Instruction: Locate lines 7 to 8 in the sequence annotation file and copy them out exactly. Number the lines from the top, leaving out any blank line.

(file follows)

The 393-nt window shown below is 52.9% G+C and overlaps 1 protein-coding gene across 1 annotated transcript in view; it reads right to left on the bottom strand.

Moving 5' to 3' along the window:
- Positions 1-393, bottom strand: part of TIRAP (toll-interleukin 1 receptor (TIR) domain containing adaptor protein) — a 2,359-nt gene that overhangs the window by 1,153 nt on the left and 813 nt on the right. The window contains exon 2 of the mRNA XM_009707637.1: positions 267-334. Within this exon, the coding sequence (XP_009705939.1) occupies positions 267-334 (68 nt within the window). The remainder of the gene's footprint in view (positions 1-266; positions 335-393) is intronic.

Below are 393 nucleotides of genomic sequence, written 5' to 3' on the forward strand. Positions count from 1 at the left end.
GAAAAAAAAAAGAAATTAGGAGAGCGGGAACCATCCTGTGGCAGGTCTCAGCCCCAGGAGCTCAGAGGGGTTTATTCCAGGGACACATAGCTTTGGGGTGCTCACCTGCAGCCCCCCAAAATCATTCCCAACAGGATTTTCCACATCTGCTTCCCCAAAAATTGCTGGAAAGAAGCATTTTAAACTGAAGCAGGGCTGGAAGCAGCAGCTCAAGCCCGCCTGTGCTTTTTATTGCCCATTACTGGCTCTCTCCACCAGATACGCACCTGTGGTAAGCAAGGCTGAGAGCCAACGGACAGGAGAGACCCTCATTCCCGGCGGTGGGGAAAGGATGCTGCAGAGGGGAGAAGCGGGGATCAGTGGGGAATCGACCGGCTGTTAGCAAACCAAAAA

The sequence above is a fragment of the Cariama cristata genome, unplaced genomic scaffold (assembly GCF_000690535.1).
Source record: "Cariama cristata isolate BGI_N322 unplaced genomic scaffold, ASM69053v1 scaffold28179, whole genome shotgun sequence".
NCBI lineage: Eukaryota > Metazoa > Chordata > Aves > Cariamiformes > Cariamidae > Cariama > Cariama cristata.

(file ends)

Source record: "Cariama cristata isolate BGI_N322 unplaced genomic scaffold, ASM69053v1 scaffold28179, whole genome shotgun sequence".
NCBI lineage: Eukaryota > Metazoa > Chordata > Aves > Cariamiformes > Cariamidae > Cariama > Cariama cristata.